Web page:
We are into intellectual prepping and gift-giving prepping this week. Or at least that is what I am dubbing it. The weather outside is frightful, so I am not going to be doing any more outdoor chores than are unnecessary. The newest members of the flock are doing well with their free range training.
While the ducks love all the mud puddles, I am beyond tired of them. The ground is now hardened – and all of the ruts are so joyous to walk over when toting water or packing feed bags to the barn…sarcasm intended.
Yesterday early am I went outside dressed in copious amounts of layers and a goofy hat this is incredibly warm, thinking absolutely no one would see me – but of course, that is when the propane delivery guy decide to come fill the tank at our daughter’s cabin. Oh well, I was warm and married and got over what the cute young delivery guy thought about my attire rather quickly.
We had a Christmas party in an adjacent county with my family this past weekend and will have a Christmas party in the county with Bobby’s family this weekend and then play host to our youngest grandson fourth birthday party. Colt is a Christmas morning baby, but his party is obviously a bit early.
All these parties might not sound like prepping opportunities, but they are…can be…should be. I use every opportunity possible to try to infuse more self-reliance into the lives of those we love – even the tots.
We made hanging herb and indoor small crop hanging vertical planters as gifts for some relatives this year. I used the same design to make hanging portable no-tech dollhouses for some little girls in the family. I believe that providing toys made out of natural materials and require imagination and muscles to play with will help children become more independent and less reliant and addiction to technology – and more eager to play outdoors and figure out how to do things on their own.
To make the hanging planters (which came complete with non-GMO heirloom seeds) we used wood that was cute and milled on our own land – saving money is also a solid prepping activity, right? We made some of the vertical growing planters out of old barn wood.
I did spend some time out in the cold harvesting river birch (or paper birch, if you prefer) to increase our stockpile of bark flour. You can’t completely replace the flour in recipes with bark flour, but you can supplement a recipe with it and therefore preserve your conventional flour.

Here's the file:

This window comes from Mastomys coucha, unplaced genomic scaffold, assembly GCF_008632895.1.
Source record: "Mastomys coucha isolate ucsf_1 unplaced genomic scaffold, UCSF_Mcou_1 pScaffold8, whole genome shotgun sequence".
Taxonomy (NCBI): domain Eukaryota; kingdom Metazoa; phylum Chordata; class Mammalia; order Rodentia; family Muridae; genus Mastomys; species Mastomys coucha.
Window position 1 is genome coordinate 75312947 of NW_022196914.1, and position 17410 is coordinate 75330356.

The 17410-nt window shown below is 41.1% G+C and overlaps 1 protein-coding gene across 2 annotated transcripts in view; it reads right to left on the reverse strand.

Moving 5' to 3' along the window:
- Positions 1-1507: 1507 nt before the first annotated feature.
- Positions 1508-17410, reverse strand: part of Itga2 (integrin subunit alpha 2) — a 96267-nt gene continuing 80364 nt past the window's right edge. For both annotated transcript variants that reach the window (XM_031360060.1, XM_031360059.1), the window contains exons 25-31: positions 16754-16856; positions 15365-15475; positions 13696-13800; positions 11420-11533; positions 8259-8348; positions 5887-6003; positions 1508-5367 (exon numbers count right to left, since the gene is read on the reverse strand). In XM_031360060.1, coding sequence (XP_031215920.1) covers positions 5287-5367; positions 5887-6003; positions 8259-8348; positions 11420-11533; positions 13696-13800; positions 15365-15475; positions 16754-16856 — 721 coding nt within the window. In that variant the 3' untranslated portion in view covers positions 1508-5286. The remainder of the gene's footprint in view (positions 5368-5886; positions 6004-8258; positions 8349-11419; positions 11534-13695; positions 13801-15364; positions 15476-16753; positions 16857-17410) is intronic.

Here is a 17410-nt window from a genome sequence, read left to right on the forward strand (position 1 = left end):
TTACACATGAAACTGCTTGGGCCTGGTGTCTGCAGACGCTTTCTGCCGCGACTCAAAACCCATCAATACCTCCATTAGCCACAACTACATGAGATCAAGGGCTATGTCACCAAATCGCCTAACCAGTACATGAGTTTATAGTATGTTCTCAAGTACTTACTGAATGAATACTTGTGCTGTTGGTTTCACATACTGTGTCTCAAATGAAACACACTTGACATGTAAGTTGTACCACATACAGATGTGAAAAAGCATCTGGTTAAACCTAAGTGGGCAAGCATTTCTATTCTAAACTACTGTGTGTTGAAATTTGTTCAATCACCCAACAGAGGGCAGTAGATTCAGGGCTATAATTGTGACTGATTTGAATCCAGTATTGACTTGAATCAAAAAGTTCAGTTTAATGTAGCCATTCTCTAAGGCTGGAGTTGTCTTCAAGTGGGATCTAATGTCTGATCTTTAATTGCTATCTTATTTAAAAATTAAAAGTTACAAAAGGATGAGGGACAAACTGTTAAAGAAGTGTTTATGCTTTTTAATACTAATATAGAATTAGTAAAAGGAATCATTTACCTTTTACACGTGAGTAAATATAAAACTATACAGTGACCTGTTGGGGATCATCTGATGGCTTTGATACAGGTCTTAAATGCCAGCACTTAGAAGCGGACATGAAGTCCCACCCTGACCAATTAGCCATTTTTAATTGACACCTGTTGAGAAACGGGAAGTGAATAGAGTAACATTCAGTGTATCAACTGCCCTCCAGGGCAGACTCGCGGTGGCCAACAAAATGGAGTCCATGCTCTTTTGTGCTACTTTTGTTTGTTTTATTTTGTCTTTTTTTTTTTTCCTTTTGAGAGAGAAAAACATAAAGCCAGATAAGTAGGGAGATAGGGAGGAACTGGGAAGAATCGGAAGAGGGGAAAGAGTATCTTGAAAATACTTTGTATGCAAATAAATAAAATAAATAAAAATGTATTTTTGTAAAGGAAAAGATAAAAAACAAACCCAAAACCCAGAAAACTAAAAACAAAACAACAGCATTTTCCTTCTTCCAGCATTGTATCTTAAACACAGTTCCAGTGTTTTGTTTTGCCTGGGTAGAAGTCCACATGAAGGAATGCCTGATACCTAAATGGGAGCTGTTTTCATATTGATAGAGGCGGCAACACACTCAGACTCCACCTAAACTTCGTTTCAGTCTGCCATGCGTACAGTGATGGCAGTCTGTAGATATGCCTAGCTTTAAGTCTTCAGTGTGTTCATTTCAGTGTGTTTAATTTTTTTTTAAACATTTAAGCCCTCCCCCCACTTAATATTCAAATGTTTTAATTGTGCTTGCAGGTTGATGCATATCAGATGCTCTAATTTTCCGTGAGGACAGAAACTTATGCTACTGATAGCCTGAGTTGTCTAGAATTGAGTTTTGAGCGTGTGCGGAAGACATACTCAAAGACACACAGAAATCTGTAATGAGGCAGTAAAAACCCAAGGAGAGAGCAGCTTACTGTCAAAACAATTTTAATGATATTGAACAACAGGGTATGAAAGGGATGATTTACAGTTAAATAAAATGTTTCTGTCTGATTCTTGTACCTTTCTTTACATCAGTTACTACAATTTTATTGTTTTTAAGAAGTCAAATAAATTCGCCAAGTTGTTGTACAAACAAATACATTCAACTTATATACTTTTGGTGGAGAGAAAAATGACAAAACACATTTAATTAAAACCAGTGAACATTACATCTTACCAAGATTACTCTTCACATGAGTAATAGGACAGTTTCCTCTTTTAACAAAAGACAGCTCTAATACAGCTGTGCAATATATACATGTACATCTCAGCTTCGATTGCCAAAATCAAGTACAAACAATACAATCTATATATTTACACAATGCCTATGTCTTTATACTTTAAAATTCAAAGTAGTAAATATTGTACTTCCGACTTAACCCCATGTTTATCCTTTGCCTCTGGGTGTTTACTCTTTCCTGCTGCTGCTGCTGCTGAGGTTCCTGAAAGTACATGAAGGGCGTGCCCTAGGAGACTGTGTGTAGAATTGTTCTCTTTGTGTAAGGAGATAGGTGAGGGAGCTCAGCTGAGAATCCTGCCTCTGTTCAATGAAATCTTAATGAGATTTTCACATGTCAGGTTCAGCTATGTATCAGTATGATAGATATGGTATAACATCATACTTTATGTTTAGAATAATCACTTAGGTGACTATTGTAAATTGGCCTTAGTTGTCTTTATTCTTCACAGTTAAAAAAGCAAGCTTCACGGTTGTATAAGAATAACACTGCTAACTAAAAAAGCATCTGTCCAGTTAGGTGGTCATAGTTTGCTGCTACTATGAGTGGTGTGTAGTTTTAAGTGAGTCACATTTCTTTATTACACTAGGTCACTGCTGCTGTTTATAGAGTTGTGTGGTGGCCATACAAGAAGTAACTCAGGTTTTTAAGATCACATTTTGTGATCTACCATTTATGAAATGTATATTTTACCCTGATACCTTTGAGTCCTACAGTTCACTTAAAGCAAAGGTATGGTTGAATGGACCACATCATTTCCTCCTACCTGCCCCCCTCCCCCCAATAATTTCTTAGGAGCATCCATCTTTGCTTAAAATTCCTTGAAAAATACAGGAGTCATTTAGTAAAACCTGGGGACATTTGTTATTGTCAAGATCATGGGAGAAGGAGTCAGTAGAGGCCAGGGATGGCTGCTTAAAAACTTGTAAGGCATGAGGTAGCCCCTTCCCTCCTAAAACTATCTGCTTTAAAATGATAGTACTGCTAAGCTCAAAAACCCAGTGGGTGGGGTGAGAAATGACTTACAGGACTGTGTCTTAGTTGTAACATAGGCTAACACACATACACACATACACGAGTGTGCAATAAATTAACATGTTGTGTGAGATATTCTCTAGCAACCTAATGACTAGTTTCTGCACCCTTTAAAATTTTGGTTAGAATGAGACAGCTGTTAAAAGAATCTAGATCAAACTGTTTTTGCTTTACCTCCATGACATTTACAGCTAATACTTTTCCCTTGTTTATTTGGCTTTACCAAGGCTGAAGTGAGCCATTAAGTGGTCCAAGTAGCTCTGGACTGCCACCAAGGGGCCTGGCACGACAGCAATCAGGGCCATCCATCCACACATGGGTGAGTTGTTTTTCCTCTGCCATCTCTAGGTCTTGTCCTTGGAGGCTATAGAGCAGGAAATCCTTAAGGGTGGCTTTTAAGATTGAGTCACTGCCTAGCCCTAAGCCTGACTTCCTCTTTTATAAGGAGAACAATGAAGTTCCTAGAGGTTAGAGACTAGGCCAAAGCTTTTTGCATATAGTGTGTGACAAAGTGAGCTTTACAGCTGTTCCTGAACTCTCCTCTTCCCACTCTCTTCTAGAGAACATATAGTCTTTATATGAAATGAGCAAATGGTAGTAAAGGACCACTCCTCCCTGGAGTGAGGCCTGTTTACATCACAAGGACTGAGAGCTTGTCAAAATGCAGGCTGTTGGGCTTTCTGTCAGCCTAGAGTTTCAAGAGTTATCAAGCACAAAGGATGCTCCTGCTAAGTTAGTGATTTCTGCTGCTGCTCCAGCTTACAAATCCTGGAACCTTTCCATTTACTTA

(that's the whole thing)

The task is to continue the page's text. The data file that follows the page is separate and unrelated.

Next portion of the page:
A necessary small part came in for our broken down 4-wheeler. It took way longer than normal, probably because of all the online Christmas shopping, but it is finally back up and running. I prefer the wheeler to the Polaris Ranger for going deep into our woods because it can weave in and out through the dense tree areas far easier – which is really handy when checking the fence line.
Our intellectual prepping is focused mostly on our post-Christmas activities. Things are a lot slower around the survival homestead during the winter, which gives us ample time to do inventory, make more shelf-stable home remedies, learn new things, and hone our winter foraging skills.
Oh, and “build in our heads.” We did this a lot before we found our dream survival land. Sitting at the table near the warm and crackling fire we tend to sip on an adult beverage and ponder, write, and draw what we want to build, repair, dig, etc. come decent weather.
The “to do” list is usually all completed before it turns cold again, but some projects get moved down on the list when equipment issues or fencing needs take priority.
Well, that’s about it for my preps this week – so onto the questions!
- Have you ever harvested bark to make flour or other edible uses? Please share your experiences.
- Do you garden indoors during the winter?
- What are your deep winter post-Christmas prepping plans?
- And……what did you do to prep this week?